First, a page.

“It however shows that people in the freshwater regions were adapting and coping more than the people in the coastal regions as they were clearing the drainage and river courses to prevent flooding. They have access to farmland and farm produce, which is cheaper and easily accessible for them. They also have access to hospitals, good health care and make livelihood diversification. Conclusively, improving access to credit facilities could improve fishers’ capacity to diversify into other income-generating activities, provision of hospitals and other social facilities should also be provided,” they said
Aside from this, climate change in the coastal areas of Nigeria affects the differences in roles and activities men and women play in their vulnerabilities. Terry, Neumayer, and Plumper in 2007 suggest that women are generally more vulnerable to health implication of climate change, due to social inequalities between genders, arguing that the main health impacts are sexual and gender- based violence (SGBV) and trauma.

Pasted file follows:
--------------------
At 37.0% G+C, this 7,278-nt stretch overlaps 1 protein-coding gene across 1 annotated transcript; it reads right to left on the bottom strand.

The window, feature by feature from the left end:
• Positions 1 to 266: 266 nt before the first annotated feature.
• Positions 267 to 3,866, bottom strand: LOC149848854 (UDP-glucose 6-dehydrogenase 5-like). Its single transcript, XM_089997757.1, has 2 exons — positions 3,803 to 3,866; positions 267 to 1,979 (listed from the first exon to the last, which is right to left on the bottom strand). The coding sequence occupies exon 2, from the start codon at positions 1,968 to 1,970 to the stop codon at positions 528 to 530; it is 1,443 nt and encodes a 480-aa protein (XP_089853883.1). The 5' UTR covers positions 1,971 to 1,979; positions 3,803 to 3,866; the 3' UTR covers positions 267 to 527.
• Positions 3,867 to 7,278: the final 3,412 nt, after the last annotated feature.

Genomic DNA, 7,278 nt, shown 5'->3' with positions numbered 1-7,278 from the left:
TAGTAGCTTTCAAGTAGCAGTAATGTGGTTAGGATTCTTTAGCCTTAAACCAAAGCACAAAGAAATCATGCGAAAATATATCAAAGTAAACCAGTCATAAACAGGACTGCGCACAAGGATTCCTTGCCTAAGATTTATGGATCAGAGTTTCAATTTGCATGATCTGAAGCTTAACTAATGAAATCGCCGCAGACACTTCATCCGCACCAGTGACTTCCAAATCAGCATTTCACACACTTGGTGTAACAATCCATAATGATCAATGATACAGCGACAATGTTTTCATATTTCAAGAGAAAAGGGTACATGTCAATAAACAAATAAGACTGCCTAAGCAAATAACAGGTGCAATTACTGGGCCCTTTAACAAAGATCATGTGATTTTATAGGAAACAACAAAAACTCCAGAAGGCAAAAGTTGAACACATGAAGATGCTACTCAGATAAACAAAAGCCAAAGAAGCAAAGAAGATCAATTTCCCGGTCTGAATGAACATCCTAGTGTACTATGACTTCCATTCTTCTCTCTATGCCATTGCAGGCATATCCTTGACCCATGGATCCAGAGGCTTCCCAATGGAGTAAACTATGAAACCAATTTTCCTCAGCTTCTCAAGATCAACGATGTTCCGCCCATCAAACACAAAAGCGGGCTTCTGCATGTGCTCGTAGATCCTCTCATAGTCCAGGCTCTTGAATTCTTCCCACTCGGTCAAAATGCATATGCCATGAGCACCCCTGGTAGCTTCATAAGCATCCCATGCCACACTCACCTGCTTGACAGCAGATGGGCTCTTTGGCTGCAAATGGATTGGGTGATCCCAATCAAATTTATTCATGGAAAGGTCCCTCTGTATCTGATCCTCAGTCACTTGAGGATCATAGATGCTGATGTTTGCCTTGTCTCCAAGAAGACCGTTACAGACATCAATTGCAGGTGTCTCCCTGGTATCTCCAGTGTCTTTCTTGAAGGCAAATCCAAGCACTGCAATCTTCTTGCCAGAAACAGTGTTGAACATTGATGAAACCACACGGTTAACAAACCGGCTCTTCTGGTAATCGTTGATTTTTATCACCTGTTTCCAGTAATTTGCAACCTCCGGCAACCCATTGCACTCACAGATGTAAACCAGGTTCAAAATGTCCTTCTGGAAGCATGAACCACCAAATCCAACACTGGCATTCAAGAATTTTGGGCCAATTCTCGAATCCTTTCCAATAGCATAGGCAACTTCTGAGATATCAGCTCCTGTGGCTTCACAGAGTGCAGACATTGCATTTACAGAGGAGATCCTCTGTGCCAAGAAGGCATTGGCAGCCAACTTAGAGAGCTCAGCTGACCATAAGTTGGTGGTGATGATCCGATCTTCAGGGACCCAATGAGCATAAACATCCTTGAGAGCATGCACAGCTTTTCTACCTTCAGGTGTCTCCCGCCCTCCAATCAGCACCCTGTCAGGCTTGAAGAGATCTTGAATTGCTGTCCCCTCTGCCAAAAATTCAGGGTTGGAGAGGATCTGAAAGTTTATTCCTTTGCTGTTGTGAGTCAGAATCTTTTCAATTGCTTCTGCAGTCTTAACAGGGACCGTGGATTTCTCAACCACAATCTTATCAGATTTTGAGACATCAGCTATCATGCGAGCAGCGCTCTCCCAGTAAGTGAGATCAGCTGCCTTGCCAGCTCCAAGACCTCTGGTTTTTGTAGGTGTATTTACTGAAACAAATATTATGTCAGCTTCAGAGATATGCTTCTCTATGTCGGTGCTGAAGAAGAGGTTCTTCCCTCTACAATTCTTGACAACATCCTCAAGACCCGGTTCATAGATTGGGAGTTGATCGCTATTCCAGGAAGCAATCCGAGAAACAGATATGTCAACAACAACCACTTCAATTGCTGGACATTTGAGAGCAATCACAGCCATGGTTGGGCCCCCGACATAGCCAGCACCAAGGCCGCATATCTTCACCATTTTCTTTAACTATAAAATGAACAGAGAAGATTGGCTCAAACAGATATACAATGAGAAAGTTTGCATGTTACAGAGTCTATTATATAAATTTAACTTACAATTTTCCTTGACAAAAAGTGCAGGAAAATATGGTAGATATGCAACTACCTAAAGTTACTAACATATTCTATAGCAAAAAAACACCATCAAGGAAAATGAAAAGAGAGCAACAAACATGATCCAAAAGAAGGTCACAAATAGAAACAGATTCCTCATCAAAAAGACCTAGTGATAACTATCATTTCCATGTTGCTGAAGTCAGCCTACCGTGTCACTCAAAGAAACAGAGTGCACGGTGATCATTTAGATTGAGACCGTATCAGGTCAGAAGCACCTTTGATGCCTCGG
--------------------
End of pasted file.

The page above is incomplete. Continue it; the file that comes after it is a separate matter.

“Coastal communities are fighting not only illegal fishing or over-fishing, they also have to suffer from the impact of climate change,” Ifesinachi Okafor-Yarwood, a maritime security researcher at King’s College London, told Chinese Dialogue Ocean.